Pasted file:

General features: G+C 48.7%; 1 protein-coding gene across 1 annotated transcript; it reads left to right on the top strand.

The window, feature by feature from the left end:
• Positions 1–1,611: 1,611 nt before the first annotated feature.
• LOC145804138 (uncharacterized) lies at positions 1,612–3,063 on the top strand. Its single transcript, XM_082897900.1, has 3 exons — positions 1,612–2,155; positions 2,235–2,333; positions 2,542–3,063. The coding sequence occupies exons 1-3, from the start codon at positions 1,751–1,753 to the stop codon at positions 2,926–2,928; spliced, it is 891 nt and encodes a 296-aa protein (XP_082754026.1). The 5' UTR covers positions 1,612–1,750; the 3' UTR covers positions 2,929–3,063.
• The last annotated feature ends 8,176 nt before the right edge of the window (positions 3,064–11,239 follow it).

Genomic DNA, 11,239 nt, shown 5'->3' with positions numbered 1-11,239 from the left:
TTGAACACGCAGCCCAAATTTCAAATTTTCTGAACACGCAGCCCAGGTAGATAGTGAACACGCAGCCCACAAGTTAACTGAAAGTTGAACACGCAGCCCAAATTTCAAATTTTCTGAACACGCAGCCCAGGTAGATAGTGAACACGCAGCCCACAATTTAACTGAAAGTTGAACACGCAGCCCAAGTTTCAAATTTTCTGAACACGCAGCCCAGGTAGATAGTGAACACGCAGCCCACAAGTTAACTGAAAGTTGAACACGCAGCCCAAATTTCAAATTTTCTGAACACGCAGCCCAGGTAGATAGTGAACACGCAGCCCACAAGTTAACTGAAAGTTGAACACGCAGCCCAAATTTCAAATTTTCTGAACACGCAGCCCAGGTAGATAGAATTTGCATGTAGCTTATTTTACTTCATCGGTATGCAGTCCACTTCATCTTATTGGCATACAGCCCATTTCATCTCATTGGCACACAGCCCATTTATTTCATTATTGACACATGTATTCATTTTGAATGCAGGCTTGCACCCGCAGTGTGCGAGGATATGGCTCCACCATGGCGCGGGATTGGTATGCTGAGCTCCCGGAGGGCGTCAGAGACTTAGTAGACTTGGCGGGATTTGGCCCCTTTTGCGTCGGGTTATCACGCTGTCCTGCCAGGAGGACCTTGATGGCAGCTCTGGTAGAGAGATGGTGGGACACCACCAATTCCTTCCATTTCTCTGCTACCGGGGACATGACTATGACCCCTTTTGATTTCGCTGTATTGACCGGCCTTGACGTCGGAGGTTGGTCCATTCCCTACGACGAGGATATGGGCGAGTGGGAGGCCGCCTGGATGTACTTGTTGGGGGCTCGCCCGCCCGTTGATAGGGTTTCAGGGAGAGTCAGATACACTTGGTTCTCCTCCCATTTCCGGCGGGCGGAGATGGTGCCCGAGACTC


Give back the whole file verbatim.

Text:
General features: G+C 48.7%; 1 protein-coding gene across 1 annotated transcript; it reads left to right on the top strand.

The window, feature by feature from the left end:
• Positions 1–1,611: 1,611 nt before the first annotated feature.
• LOC145804138 (uncharacterized) lies at positions 1,612–3,063 on the top strand. Its single transcript, XM_082897900.1, has 3 exons — positions 1,612–2,155; positions 2,235–2,333; positions 2,542–3,063. The coding sequence occupies exons 1-3, from the start codon at positions 1,751–1,753 to the stop codon at positions 2,926–2,928; spliced, it is 891 nt and encodes a 296-aa protein (XP_082754026.1). The 5' UTR covers positions 1,612–1,750; the 3' UTR covers positions 2,929–3,063.
• The last annotated feature ends 8,176 nt before the right edge of the window (positions 3,064–11,239 follow it).

Genomic DNA, 11,239 nt, shown 5'->3' with positions numbered 1-11,239 from the left:
TTGAACACGCAGCCCAAATTTCAAATTTTCTGAACACGCAGCCCAGGTAGATAGTGAACACGCAGCCCACAAGTTAACTGAAAGTTGAACACGCAGCCCAAATTTCAAATTTTCTGAACACGCAGCCCAGGTAGATAGTGAACACGCAGCCCACAATTTAACTGAAAGTTGAACACGCAGCCCAAGTTTCAAATTTTCTGAACACGCAGCCCAGGTAGATAGTGAACACGCAGCCCACAAGTTAACTGAAAGTTGAACACGCAGCCCAAATTTCAAATTTTCTGAACACGCAGCCCAGGTAGATAGTGAACACGCAGCCCACAAGTTAACTGAAAGTTGAACACGCAGCCCAAATTTCAAATTTTCTGAACACGCAGCCCAGGTAGATAGAATTTGCATGTAGCTTATTTTACTTCATCGGTATGCAGTCCACTTCATCTTATTGGCATACAGCCCATTTCATCTCATTGGCACACAGCCCATTTATTTCATTATTGACACATGTATTCATTTTGAATGCAGGCTTGCACCCGCAGTGTGCGAGGATATGGCTCCACCATGGCGCGGGATTGGTATGCTGAGCTCCCGGAGGGCGTCAGAGACTTAGTAGACTTGGCGGGATTTGGCCCCTTTTGCGTCGGGTTATCACGCTGTCCTGCCAGGAGGACCTTGATGGCAGCTCTGGTAGAGAGATGGTGGGACACCACCAATTCCTTCCATTTCTCTGCTACCGGGGACATGACTATGACCCCTTTTGATTTCGCTGTATTGACCGGCCTTGACGTCGGAGGTTGGTCCATTCCCTACGACGAGGATATGGGCGAGTGGGAGGCCGCCTGGATGTACTTGTTGGGGGCTCGCCCGCCCGTTGATAGGGTTTCAGGGAGAGTCAGATACACTTGGTTCTCCTCCCATTTCCGGCGGGCGGAGATGGTGCCCGAGACTC